China Tech Roller Coaster Is Just Starting Its Climb
Wed, 08 Jul 2020 22:00:30 +0000
(Bloomberg Opinion) — China is nothing if not ambitious. Facing a coronavirus-battered economy, Beijing is speeding up an infrastructure build-out to stimulate growth, vowing to spend an estimated $1.4 trillion over five years on areas such as 5G, industrial automation and cybersecurity.This enthusiasm has propelled a fast and furious surge in stocks. The tech-heavy ChiNext Index is up 46% this year, and sports an eye-popping valuation of 35 times 2021 earnings. That’s above the Nasdaq Composite Index’s 27.5 times, which is already expensive and reason enough for the rally to fade.Investors are smart to play in fields where the fiscal dollars are. But it’s also a dangerous game. What’s recurring income and what counts as extraordinary items? Once we remove government subsidies, the valuations of China’s tech darlings become even airier. Helicopter money can come in many forms. First and foremost, Beijing is a large client. Even before the coronavirus, the government was the biggest buyer of IT security, accounting for 27% of total spending last year, according to IDC. Meanwhile, the latest policies, which require stringent security reviews, clearly favor local providers. Investors have picked up on this theme: Shenzhen-based Sangfor Technologies Inc., with a 25% and 22% market share in China’s VPN and content security segments, has soared 89% this year to $12.6 billion in market value. There are also regular cash handouts that lubricate companies’ daily operations, and money for new industrial parks. Injecting capital outright, as well as fast-tracking public-markets financing, are also on the table. Semiconductor Manufacturing International Corp., China’s largest chip foundry and its best shot at catching up to Taiwan Semiconductor Manufacturing Co., checks all of the boxes. Its Hong Kong-listed shares have risen more than 200%, amassing a market cap of $29 billion.Without the Beijing put, though, the income statements of many tech firms would look drastically different. At SMIC, government funding, which appears in “other operating income,” rose 87% to $293 million in 2019. A further $59 million in the first quarter exceeded the foundry’s $51 million bottom-line profit; in other words, without subsidies, SMIC would be in the red — and it wouldn’t even have a price-to-earnings ratio to look at. This phenomenon is pervasive. Of the 37 listed companies classified as “integrated circuit” industries, subsidies accounted for a whopping 15% of operating profit last year, on a market-cap weighted basis, Bloomberg Opinion analysis shows.The stand-outs are memory-chip maker Gigadevice Semiconductor (Beijing) Inc. and Unigroup Guoxin Microelectronics Co., which designs chips used in smart cards. A similar picture emerges for software companies, such as Yonyou Network Technology Co., which aims to become China’s Salesforce.com Inc., and Sangfor. All these stocks are big winners this year. While it’s great Beijing is tending its tech gardens right now, the question is whether and when it will pull the plug. Over the years, China’s electric vehicle sector has had an on-again, off-again relationship with subsidies, creating turbulence in stocks, as my colleague Anjani Trivedi has written. Will the government get tired of paying for an expensive tech build-out, too? Another aspect worth considering is that, unlike previous endeavors, this new infrastructure spree will rely more on local governments than national spending. Indeed, major areas including Beijing, Shanghai and Jiangsu province have been rolling out ambitious investment blueprints lately. But, pinched by the virus outbreak, they have no money. Their funding gap will reach as much as 11.5 trillion yuan ($1.64 trillion) this year, according to the Ministry of Finance. The southwestern city of Chongqing, for instance, saw its fiscal revenue tumble by 16.8% in the first four months this year. Still, it vowed to become a strategic investor in Tsinghua Unigroup Co., which has the very expensive goal of becoming China’s Samsung Electronics Co. Will Chongqing be able to deliver? Of course, extraordinary times call for extraordinary ways to look at stocks. Right now, investors have big grins on their faces when they do a word search for mentions of “government” in company filings. China’s tech carnival can’t go on forever, though. At some point, wary of the trillion-dollar bills, Beijing will want to slow down the money flow. By then, investors will be left holding stocks with lofty ambitions and peanut-sized earnings.This column does not necessarily reflect the opinion of the editorial board or Bloomberg LP and its owners.Shuli Ren is a Bloomberg Opinion columnist covering Asian markets. She previously wrote on markets for Barron's, following a career as an investment banker, and is a CFA charterholder.For more articles like this, please visit us at bloomberg.com/opinionSubscribe now to stay ahead with the most trusted business news source.©2020 Bloomberg L.P.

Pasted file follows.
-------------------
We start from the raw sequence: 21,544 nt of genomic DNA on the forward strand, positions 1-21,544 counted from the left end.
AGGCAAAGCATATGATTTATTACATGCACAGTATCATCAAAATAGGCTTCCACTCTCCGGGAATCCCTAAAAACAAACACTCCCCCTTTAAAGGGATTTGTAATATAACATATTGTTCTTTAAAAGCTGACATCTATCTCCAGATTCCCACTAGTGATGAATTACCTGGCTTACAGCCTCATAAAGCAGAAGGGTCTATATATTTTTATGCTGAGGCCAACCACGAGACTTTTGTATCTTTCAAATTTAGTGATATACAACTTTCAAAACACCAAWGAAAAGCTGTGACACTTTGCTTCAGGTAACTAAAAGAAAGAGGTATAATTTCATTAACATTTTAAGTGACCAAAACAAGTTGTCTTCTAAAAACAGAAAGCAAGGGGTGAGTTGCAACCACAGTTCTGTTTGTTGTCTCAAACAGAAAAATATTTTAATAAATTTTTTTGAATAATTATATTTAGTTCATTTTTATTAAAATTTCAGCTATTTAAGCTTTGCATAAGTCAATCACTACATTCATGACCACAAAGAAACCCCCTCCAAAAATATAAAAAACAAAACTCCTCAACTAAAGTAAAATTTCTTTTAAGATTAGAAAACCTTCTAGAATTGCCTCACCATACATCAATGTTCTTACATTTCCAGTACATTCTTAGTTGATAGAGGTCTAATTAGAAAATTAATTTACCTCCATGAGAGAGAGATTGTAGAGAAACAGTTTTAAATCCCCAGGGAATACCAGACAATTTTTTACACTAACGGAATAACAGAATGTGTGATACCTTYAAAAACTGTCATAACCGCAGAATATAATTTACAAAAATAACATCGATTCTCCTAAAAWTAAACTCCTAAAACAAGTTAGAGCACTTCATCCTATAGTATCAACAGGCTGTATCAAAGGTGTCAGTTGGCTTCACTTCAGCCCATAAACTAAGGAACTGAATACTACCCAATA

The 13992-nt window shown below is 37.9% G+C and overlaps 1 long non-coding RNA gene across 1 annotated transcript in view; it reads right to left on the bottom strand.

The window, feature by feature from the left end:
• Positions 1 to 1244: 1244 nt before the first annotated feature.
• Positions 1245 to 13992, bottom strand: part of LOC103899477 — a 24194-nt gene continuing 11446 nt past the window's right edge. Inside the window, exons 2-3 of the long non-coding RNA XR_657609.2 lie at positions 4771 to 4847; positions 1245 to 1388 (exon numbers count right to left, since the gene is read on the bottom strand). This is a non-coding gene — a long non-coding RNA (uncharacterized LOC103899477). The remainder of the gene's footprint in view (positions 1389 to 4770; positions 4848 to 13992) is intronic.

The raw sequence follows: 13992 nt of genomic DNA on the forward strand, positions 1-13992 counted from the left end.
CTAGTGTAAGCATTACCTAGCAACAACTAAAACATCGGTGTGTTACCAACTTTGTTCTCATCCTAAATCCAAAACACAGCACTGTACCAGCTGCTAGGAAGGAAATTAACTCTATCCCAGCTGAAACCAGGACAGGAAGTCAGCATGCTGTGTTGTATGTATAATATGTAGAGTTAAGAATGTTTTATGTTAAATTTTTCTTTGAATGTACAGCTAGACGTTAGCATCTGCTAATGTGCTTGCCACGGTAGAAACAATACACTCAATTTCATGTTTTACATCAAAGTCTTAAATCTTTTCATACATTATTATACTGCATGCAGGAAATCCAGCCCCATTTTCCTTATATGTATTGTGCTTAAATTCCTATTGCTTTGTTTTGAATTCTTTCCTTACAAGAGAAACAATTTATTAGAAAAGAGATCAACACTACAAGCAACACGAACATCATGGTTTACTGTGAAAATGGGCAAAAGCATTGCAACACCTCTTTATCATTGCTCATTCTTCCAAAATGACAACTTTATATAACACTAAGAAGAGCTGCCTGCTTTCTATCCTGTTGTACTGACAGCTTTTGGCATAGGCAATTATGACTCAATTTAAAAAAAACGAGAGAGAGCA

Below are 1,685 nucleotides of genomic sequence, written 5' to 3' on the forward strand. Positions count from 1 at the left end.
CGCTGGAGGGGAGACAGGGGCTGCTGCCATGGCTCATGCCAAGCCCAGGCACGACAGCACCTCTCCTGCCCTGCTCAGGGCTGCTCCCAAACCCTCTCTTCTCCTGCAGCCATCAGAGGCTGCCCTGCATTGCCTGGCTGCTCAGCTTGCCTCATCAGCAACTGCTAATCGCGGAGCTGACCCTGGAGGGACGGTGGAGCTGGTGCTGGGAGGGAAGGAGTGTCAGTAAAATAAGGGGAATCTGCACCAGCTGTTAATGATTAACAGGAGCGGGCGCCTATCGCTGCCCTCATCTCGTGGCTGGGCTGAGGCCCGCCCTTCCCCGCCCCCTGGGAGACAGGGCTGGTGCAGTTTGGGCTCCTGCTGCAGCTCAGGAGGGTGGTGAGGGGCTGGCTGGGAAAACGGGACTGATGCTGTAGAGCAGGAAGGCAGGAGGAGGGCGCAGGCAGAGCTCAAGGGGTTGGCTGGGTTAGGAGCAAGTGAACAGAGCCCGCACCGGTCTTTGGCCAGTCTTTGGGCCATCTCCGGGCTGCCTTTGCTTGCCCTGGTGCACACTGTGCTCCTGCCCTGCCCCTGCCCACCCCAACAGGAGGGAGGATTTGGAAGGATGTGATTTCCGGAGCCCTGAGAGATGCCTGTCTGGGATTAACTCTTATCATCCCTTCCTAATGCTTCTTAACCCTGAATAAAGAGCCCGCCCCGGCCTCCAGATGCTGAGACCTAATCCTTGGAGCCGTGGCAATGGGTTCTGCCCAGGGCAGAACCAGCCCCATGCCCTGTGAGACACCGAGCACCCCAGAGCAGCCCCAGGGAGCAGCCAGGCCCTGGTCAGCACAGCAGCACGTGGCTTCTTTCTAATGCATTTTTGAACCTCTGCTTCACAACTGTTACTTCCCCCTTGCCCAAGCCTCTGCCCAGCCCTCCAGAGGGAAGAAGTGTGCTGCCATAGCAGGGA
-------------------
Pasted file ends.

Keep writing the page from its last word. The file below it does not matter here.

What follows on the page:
Salesforce Co-Founder to Participate in Upcoming Investor Event
Wed, 08 Jul 2020 20:30:00 +0000
Salesforce (NYSE: CRM), the global leader in CRM, today announced that Parker Harris, Co-Founder, will participate in a virtual keynote discussion hosted by Piper Sandler on Friday, July 10, 2020 at 8:00 a.m. (PT) / 11:00 p.m. (ET).

Slack co-founder: We will be more aggressive with acquisitions
Wed, 08 Jul 2020 19:02:52 +0000
Yahoo Finance catches up quickly with Slack co-founder Stewart Butterfield in the wake of the company announcing its sixth-ever acquisition.

Edited Transcript of CRM earnings conference call or presentation 28-May-20 9:00pm GMT
Wed, 08 Jul 2020 05:40:28 +0000
Q1 2021 Salesforce.Com Inc Earnings Call